This article critically examines visitor experiences of a creative urban area, to help explore the relationships between creative industries, consumption, and the development of urban tourism. After reviewing available literature on creative areas and their appeal for emerging types of contemporary tourists, the article concentrates on one creative area in London: Spitalfields. Drawing on 50 semistructured interviews conducted with visitors between November 2007 and March 2008, the article explores the role of the creative industries in developing urban tourism, via an analysis of visitors’ perceptions, experiences, and characteristics, as well as the tangible and intangible qualities of an emerging tourism area. The findings suggest that Spitalfields is an established off the-beaten-track destination that is starting to attract more mainstream tourists with the consequent departure of some groups of visitors. “Atmosphere” appears to be crucial to the visitor experience and is created by a number of elements including independent shops, a high number of young artists, new fashions, and cultural diversity. All these elements contribute to make the area seem distinctive, but at the same time “typically London.” The findings shed light on the complexity of the tourist experience, interrogating some key concepts such as atmosphere, perceived authenticity, and new forms of cultural capital in the context of a creative urban area.

Key words: Visitor experience; Creative areas; Atmosphere; Gentrification; London

Address correspondence to Ilaria Pappalepore, The Centre for Tourism Research, School of Architecture and the Built Environment, University of Westminster, 35 Marylebone Road, London NW1 5LS, UK. Tel: +44 (0) 207 911 5000; Fax: +44 (0) 207 911 5171; E-mail: This e-mail address is being protected from spambots. You need JavaScript enabled to view it


Tourism, Culture & Communication, Vol. 10, pp. 231–245
1098-304X/10 $60.00 + .00
DOI: 10.3727/109830410X12910355180982
Copyright © 2010 Cognizant Comm. Corp.
Printed in the USA. All rights reserved.

Creating High and Low Art: Experimentation and Commercialization at Fringe Festivals

Elspeth A. Frew* and Jane Ali-Knight†

*School of Management, La Trobe University, Victoria, Australia
†Edinburgh Institute for Festival and Event Management, The Business School, Edinburgh Napier University, Edinburgh, UK

Fringe festivals make an important contribution to the creative industries by providing artistic output and experiences. Fringe festivals are open access noncurated multi-art festivals where artist choose to present their work. The article considers the phenomenon of fringe festivals in the context of creative industries and, in particular discusses the issue of commercialization at two such festivals, namely the Edinburgh Festival Fringe and the Adelaide Fringe Festival. Both fringe festival organizations have been criticized as staging festivals that have become overly commercial and less experimental. The study found that this criticism has occurred because venues and promoters, particularly in relation to comedy shows, aggressively market the artists they support. However, both fringe festivals have maintained their original philosophy of open access to allow all artists and a range of art forms to be staged. A new definition of a fringe festival is provided, and future areas of research are identified.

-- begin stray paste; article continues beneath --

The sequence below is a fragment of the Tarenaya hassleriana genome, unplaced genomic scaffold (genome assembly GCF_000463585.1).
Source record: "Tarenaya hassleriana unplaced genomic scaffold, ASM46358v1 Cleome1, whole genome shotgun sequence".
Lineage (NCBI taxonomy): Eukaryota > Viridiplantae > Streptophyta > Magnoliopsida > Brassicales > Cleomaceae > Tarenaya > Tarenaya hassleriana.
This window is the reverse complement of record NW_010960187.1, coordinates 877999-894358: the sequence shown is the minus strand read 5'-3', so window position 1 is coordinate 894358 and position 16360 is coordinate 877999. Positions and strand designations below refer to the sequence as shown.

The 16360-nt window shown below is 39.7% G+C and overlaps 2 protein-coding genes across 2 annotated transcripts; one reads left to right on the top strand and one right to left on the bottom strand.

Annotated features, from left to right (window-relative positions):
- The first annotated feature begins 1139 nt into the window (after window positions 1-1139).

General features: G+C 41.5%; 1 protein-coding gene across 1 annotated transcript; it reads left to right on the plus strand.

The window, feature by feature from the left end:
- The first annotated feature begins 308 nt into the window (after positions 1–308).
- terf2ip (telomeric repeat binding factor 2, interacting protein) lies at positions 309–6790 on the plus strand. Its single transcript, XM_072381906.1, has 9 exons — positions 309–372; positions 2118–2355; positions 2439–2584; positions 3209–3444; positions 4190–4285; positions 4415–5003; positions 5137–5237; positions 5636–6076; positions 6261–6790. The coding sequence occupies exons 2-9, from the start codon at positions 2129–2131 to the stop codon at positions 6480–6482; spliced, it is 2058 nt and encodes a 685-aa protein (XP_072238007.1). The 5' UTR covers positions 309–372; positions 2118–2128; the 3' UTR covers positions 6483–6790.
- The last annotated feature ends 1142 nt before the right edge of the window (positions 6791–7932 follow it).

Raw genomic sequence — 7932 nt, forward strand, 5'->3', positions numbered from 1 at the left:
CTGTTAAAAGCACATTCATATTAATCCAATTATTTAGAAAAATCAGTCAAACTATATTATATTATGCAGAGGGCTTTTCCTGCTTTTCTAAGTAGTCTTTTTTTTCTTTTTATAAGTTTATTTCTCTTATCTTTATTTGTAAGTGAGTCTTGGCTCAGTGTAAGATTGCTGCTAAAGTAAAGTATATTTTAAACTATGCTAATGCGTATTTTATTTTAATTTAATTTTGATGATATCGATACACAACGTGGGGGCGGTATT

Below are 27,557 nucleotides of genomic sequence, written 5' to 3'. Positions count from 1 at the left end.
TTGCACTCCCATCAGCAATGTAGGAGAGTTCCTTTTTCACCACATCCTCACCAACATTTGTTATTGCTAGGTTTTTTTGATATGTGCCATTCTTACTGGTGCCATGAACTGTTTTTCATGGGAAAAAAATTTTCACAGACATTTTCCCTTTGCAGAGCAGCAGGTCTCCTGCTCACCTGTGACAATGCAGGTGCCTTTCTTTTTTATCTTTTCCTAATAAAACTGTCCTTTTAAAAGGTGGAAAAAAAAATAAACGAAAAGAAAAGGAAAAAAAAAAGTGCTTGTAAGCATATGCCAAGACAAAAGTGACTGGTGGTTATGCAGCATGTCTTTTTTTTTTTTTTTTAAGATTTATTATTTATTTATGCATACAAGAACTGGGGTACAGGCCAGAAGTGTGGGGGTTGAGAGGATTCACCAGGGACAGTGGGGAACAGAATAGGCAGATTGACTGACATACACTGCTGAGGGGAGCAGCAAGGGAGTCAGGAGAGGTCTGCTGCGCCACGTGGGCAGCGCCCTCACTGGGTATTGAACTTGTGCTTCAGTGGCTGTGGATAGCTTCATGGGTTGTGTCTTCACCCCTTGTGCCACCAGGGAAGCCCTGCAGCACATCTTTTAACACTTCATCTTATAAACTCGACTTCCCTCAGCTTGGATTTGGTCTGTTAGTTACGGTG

Key words: Fringe; Festival; Commercialization; Creative industries; Edinburgh; Adelaide

Address correspondence to Dr. Elspeth A. Frew, School of Management, La Trobe University, Bundoora 3086, Victoria, Australia. Tel: +61 3 9479 2333; E-mail: This e-mail address is being protected from spambots. You need JavaScript enabled to view it


Tourism, Culture & Communication, Vol. 10, pp. 247–263
1098-304X/10 $60.00 + .00
DOI: 10.3727/109830410X12910355181026
Copyright © 2010 Cognizant Comm. Corp.
Printed in the USA. All rights reserved.

Social Identity and Indie Music: Me or We?

Julia Chan* and Rosemary Polegato†

*EVENKO (l’Arena des Canadiens), Montreal, Quebec, Canada
†Department of Commerce, The Ron Joyce Centre for Business Studies, Mount Allison University, Sackville, New Brunswick, Canada

The purpose of this study was to examine the influence of social identity on the consumption of Canadian Indie music. Data collected in 2008 with a self-completion questionnaire comprised of measures of social identification, values, opinion leadership, and consumption behavior for Indie music were used to address four research questions. Strong identifiers with Indie music (SIs), compared to weak identifiers (WIs), were found to have a stronger association of the music with four specific values, to differ in their opinion leadership behavior, and to differ in more than half of the consumption patterns studied. Implications of the findings for musicians and promoters are suggested.

Key words: Social identity; Indie music; Consumer behavior

Address correspondence to Rosemary Polegato, M.B.A., Ph.D., Department of Commerce, The Ron Joyce Centre for Business Studies, Mount Allison University, 144 Main Street, Sackville, NB E4L 3R6, Canada. Tel: (506) 364-2322; Fax: (506) 364-2625; E-mail: This e-mail address is being protected from spambots. You need JavaScript enabled to view it